• Did the topics represent the history and diversity of communities, in particular, the stories of Black, Asian, and Minority Ethnic people within our societies, locally and further afield?
  • Was there opportunity to adapt from teacher observations or learners’ needs?
  • Was there enough flexibility to deviate away from the detailed plans?
  • If something came up in current affairs, e.g., a major flood, war or the death of the Queen, would I have been able to plan and teach lessons away from the folders?
  • Would I have been allowed to carry on with maths all morning if I felt this was best for my learners that day
  • Were we too focused on teaching facts and not focused enough on the skills to find answers independently
  • Was this type of teaching equipping learners with the skills to be lifelong learners in the twenty-first century?

Planning for the future

In a short period, the world has changed dramatically and continues to do so: the development of digital technology, communication, social media, climate change, world of work, the greater need to discuss mental health and wellbeing, and celebrate diversity and inclusion (especially following COVID 19).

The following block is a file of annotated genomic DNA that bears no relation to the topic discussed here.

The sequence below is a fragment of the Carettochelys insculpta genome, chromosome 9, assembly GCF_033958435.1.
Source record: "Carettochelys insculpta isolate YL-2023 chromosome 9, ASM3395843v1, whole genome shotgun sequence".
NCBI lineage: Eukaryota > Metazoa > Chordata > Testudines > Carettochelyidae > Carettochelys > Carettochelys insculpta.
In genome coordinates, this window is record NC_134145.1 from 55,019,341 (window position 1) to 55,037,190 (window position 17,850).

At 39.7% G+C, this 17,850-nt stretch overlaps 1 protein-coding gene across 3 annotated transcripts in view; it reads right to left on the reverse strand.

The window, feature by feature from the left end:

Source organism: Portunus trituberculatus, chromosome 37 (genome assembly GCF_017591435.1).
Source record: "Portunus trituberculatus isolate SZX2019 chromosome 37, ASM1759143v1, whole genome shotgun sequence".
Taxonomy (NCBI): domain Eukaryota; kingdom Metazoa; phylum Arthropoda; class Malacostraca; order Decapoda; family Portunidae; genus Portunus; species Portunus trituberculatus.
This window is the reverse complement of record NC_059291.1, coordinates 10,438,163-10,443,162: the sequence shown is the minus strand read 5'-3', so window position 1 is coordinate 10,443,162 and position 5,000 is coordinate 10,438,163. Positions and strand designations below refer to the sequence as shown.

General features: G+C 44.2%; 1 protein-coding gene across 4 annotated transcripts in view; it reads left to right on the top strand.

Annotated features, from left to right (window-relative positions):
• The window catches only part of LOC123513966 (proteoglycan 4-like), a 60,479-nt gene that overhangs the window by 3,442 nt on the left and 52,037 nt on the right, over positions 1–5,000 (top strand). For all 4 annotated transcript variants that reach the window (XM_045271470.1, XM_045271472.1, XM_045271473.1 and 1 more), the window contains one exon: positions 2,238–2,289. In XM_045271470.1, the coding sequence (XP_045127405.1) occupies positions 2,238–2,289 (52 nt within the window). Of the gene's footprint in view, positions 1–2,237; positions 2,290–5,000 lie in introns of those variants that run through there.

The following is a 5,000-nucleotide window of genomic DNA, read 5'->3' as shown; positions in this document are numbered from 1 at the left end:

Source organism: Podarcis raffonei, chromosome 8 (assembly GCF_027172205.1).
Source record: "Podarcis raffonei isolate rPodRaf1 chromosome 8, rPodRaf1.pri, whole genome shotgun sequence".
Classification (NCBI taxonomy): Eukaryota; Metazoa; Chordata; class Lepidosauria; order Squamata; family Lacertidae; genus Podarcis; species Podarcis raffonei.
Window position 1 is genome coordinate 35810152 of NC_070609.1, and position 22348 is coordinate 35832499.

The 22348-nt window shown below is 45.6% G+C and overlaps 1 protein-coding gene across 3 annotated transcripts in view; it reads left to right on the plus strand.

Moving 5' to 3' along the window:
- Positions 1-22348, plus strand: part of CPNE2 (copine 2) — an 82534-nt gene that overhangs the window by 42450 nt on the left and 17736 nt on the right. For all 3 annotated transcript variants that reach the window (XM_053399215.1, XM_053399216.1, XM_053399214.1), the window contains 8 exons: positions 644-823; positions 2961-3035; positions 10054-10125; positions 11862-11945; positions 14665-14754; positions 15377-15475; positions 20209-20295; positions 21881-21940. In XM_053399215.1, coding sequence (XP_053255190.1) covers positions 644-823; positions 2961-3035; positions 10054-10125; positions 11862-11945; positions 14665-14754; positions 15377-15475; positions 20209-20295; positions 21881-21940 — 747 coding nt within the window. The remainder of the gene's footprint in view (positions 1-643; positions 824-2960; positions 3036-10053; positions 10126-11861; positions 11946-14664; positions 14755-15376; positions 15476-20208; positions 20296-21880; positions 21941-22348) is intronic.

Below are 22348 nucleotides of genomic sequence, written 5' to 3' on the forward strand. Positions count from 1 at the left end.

On reflection, extremely detailed planning, teaching and learning greatly restricted me and every learner. It was all content-driven – much of which is outdated and irrelevant to today’s learners. The timetable was rigid and there was immense pressure to plough through the curriculum regardless of whether learners understood or wanted to learn more. It wasn’t centred around each individual’s needs.

We know learners are unique and there is diversity across a class, year group, school, consortia and country, yet the planning of my past (which may be how many still plan and teach today) does not cater for this.

Who is the planning really for?

Nowadays, I firmly believe that planning is as much for the learners as for the teacher. It should allow for everyone’s creativity. It is a working document for the teacher, ensuring appropriate support and progression for all learners at their own pace. It is the driving force for excellence and equity for all.

We, as practitioners, are facilitators of learning. Through careful planning that listens to all learners, includes assessment for learning, self and peer assessment as well as teacher observations, we provide enriched learning experiences that:

  • encourage learners to question for themselves
  • develop the skills to find answers and choose how to present them independently
  • develop communication skills
  • develop creativity
  • develop leadership skills
  • ensure equity for all
  • cover current, real-life issues
  • develop a lifelong love for learning.